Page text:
Music can change the world because it can change people. – Bono
Music is the universal language for a reason. More than any other type of stimulus, music evokes feelings and heightens the emotions associated with them. It fires up our emotional center, engages our motor region, and evokes deep significant memories.
Music physically changes the brain, and now neuroscience proves that certain types of music impact our emotional state of mind, perceptions, and cognitive capacity. In fact, there is power in music.
Over the last decade, neuroscientists have been using technology to learn more about the impact of music on brain function. The characteristics that make up a given piece of music – wave length, tone, hertz, timber, pitch, etc. – affect us in a variety of ways. We are aware of some and unaware of others. Beyond the way it makes us feel about the presidential hopefuls, a basic understanding of how the brain processes certain types of music can have a real impact on our lives.
Pump up the Power with Queen
Research shows that rock music, especially songs with heavy bass, can infuse a sense of power-related thoughts and behaviors. A recent study examined the effect of “power tunes” like Queen’s “We Will Rock You” and 50 Cent’s “In Da Club.” They found that power music elicited higher abstract thinking, visionary (big picture) thinking, and an increased sense of illusory control – all traits associated with intellectual power. Before you head in to the next big presentation, ask your boss for a raise or sit down at the negotiation table, crank up a little Queen and pump up your power.
Enhance Focus, Memory, and Concentration with Vivaldi
The clarity and elegance of classical music has been shown to improve focus, memory and concentration. Slower Baroque music creates a mentally stimulating environment conducive to tap into higher cognitive tasks. However, if you’re not a big fan of Mozart or Vivaldi, soft instrumental ambient music can induce relaxed alertness. While whole-brain thinking is essential for creativity and deeper insight, lyrics are found to compete for the brain’s attention and decrease one’s ability to concentrate and focus. For the intellectual tasks, stick with soft instrumentals.
Get Creative with Clair de Lune
Music is one of the greatest ways to unlock creativity. Every single brainstorming session should begin with sensory, free-flowing music. Every single one. Impressionist music like Debussy and Ravel can stimulate the imagination and tap into your unconscious where many of your creative impulses live. Unfamiliar music triggers abstract thinking and helps generate creative ideas. Jazz and “new age” music with no dominant rhythm can also promote a sense of relaxed alertness and inspire creativity. Volume is the key here. If it’s too soft, your brain will work hard to try to tune it in; if it’s too loud your brain will work hard to try to tune it out. Moderate volume is the most effective to tap into your creative center.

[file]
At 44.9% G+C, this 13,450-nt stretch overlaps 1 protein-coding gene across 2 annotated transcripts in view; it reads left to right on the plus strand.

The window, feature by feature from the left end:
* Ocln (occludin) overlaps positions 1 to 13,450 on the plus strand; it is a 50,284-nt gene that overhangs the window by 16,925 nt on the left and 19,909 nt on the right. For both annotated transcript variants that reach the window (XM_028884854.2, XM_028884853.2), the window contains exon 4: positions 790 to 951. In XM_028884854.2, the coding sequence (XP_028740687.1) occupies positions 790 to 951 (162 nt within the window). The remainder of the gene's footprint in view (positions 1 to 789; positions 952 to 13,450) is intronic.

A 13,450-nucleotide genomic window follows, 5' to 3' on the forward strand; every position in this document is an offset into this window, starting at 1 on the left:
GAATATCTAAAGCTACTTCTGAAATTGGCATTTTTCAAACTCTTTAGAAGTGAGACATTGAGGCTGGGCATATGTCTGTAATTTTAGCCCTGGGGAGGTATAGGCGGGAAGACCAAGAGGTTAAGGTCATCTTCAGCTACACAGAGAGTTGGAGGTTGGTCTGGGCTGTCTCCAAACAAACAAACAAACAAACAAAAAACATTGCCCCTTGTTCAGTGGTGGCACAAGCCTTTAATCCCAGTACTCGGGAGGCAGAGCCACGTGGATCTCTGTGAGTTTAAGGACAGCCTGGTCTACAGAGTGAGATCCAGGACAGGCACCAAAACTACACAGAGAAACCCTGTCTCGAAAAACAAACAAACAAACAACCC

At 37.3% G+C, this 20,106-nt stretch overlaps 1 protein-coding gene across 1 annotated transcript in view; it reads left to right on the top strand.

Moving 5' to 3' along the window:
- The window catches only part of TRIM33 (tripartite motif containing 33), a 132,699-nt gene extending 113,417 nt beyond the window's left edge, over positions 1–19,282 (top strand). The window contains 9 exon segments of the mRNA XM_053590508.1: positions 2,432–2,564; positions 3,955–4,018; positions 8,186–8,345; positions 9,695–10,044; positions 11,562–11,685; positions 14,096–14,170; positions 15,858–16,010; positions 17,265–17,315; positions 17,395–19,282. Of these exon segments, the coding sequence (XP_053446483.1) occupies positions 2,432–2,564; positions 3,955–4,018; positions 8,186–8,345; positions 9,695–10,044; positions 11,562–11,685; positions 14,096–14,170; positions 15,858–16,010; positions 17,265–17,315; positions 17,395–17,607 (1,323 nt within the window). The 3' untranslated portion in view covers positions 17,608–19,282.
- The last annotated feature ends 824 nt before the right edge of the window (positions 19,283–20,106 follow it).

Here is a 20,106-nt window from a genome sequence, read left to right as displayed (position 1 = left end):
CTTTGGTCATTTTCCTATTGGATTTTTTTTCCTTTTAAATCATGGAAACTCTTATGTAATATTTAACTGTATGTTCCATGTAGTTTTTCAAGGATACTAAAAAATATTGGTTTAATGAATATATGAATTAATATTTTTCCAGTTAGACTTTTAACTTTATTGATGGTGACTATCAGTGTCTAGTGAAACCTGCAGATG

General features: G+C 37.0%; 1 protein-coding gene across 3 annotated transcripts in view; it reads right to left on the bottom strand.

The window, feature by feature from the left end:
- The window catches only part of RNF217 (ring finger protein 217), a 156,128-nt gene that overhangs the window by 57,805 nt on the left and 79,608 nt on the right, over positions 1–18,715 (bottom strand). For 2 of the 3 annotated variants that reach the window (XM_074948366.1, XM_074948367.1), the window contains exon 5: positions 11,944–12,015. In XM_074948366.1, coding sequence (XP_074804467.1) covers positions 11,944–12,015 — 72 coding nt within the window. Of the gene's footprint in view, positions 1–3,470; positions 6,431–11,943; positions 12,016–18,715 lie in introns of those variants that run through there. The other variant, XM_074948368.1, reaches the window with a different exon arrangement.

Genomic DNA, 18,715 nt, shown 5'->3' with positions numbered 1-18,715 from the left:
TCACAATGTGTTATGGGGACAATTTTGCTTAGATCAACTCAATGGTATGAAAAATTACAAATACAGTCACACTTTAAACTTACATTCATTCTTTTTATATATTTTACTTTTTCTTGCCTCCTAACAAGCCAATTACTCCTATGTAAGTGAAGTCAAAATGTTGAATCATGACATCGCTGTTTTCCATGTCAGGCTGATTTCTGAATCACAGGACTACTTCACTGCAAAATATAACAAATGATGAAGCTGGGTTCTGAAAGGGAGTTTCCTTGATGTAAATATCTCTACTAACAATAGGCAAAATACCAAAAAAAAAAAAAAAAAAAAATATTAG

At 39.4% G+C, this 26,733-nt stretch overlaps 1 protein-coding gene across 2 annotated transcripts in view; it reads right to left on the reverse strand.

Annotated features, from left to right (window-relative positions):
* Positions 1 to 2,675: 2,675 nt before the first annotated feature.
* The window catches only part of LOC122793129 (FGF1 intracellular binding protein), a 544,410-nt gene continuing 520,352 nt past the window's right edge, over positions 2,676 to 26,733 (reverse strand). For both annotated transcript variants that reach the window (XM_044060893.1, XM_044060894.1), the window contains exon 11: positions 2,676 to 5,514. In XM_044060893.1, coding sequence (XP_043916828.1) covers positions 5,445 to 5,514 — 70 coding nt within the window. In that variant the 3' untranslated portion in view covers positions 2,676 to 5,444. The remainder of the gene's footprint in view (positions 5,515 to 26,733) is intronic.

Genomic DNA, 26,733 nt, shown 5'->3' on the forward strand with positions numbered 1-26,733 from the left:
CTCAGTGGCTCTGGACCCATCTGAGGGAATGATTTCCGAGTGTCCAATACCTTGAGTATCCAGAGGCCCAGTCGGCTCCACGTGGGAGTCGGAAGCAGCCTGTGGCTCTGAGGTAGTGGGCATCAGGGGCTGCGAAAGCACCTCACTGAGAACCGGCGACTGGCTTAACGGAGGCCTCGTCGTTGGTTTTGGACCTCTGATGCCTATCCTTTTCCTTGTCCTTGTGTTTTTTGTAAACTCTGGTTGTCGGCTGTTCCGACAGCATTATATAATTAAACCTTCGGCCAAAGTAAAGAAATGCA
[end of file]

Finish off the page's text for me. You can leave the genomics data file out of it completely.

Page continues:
De-stress with Sinatra
While we typically associate soothing tunes with relaxation, stress-reducing music really depends on the person and sometimes changes depending upon the day or task. Classic rock releases tension for some, while reggae, jazz, top-40 and big band can be emotionally uplifting for others. Identify the genre that works for you. However, slower tempo samba music is unique in that it can be soothing and energizing, relaxing and inspiring. And, let’s face it… Frank’s smooth croon can even make Crankshaft feel better.
[Insert Your Favorite Song Here] for Higher Brain Function
There is a wealth of research showing the impact of music on higher brain function. The caveat is that it since music is so personal and subjective, the music you enjoy will be more effective for the cognitive boost. Studies show that performance on cognitive tests after listening to music is higher if the subjects like the music that was played. Conversely, when they heard music they didn’t like, the effect disappeared. If you’re a U2 fan, Mozart won’t give you a brain boost as much as U2 will. Any music that puts you in a positive frame of mind and increases your arousal levels will produce cognitive benefits almost immediately. The next time you feel yourself dragging or struggling to meet a deadline, fire up your favorite song, close your eyes, and let your brain do its thing.
Shuffle your Songs
For a quick dopamine hit, mix things up. The brain thrives on making predictions, so a random shuffle play once in awhile is a good thing. Spotify and Pandora must be pretty happy about this.
Now that you know the science behind music, you know how to use it to your advantage. Experiment with your playlists and load them up with the tunes that speak to you. Let the music take you where you want to be – where you need to be. Rock on!
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Dr. Melissa Hughes is the founder and principal of The Andrick Group. Our mission is to engage, inspire, and educate people who are looking for ways to more effectively teach and learn. We deliver tailored, dynamic workshops to help organizations improve their work by learning about learning and thinking about thinking.